That means that February's first movie, Gigi, has something in common with the second, The Merry Widow (the 1952 version), and that Merry Widow also has some link to The Broadway Melody of 1936, which comes after it. And then Broadway Melody is linked to Calamity Jane, and Calamity Jane connects to Billy Rose's Jumbo... All the way to March 2, where Around the World in Eighty Days closes out the Oscar fest and connects to A Funny Thing Happened on the Way to the Forum, which immediately precedes it, as well as back to Gigi at the top of the list to complete the circle.

Whew! It's 360 (complicated!) Degrees of Oscar.

I don't know the answers in this mighty trivia quiz (and if TCM has an answer key, I didn't see it), but I can think of a couple of links between Gigi and The Merry Widow off the top of my head. They're both set (at least partially, in Widow's case) in Paris and they both have scenes at Maxim's, the risque restaurant famous for flowing champagne and beautiful women. I'm guessing Maxim's is not what the quizzers at TCM had in mind, however, since the connections otherwise seems to be about the personnel. So, for example, the fourth piece in the puzzle is an easy one, since Doris Day starred in both Calamity Jane and Billy Rose's Jumbo.

It's quite a list, including Oscar powerhouses like Ben-Hur, Lawrence of Arabia, The Sting, An American in Paris, The Apartment and The Best Years of Our Lives. If you think Oscar nominees and winners past were better than Oscar nominees and winners current, this is your chance to reacquaint yourself with the back part of that equation, as well as more recent winners like 2001's A Beautiful Mind. Plus some of my personal favorites like Top Hat, Tootsie, The Awful Truth and Ninotchka. And the lesser-known Fred Astaire pic The Sky's the Limit, a musical from 1943 that cast Fred as a Flying Tiger who meets Joan Leslie on leave. It's not that great a film, but it was nominated for two Oscars, for Best Original Song (Johnny Mercer and Harold Arlen's My Shining Hour) and Best Score.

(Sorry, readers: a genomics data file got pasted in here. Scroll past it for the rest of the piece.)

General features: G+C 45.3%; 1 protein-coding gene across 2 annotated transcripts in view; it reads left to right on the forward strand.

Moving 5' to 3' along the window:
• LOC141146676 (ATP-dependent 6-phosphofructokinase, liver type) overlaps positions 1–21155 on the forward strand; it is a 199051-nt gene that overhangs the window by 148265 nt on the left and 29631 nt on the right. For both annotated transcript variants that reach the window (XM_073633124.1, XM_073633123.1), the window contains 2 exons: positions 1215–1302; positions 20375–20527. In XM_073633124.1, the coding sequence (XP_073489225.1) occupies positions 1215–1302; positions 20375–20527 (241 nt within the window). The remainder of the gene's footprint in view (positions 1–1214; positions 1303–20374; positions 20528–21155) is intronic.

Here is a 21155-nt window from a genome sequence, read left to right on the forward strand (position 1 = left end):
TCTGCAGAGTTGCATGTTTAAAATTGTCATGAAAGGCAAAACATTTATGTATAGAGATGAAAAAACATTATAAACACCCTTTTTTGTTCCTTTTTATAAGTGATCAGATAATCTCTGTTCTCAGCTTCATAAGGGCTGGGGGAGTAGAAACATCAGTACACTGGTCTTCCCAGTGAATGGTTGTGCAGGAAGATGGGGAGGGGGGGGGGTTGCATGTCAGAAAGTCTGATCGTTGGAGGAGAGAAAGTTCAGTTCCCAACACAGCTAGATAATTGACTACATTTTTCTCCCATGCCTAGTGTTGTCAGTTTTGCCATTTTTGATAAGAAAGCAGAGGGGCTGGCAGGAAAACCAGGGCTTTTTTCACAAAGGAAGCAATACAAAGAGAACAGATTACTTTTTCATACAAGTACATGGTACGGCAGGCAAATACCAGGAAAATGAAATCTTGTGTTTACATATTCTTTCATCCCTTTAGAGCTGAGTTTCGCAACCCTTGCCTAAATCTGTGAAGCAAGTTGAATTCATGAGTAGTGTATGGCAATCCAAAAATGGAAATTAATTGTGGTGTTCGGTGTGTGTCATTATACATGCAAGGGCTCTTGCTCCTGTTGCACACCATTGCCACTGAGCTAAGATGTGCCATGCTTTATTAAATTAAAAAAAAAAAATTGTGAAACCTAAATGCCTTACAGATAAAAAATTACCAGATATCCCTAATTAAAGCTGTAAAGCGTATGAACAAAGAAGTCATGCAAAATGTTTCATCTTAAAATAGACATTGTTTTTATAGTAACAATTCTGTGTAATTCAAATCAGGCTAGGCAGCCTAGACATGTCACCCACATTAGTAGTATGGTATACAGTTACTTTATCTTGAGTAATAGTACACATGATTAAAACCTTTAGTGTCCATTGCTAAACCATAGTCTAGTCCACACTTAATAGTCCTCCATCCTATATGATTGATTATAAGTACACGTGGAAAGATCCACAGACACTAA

If you can figure out the whole list of links from one film to the next, be sure to let me know. That's a gargantuan task, but so was figuring out a whole schedule of Oscar-iffic movies that tie together like that.

Wednesday, January 27, 2016

Now Through Sunday -- It's a Mini MACBETH Fest at the Normal Theatre

There are some very good Macbeths on film, but Akira Kurosawa's Throne of Blood from 1957 may just be the best. It's brilliant, no question, taking the Scottish lord to Japan as a general caught in a deadly spider's web of conflicted ambition and betrayal.

There is a lot to be said for the 1948 film directed by and starring Orson Welles -- his witches are really creepy even without bodies -- and the grim 1971 version directed by Roman Polanski is worth a look if you can stand the senselessness of the violence as he portrays it. I also liked a 2006 Macbeth set in contemporary Australia with Sam Worthington as Mr. M and a seriously nifty (and seriously bloody) stage Macbeth, starring Patrick Stewart, with an industrial chill that feels like Russia during World War II, captured for TV's Great Performances in 2010.

That means you can cue up the DVD player and do a Macbeth marathon with some excellent stuff included if you have a mind to. If you're content to do a mini-Macbeth-a-thon and you prefer your political intrigue, murder and mayhem on the big screen, the Normal Theater is here to give you exactly what you want. Tonight and Friday they're offering the Kurosawa samurai adaptation Macbeth, called Kumonosu-jô in Japanese or Throne of Blood in English, with Thursday, Saturday and Sunday showings of last year's international production of Macbeth, directed by Australian Justin Kurzel, starring Michael Fassbender, who is German and Irish, and Marion Cotillard, who is French, and filmed in Scotland and England.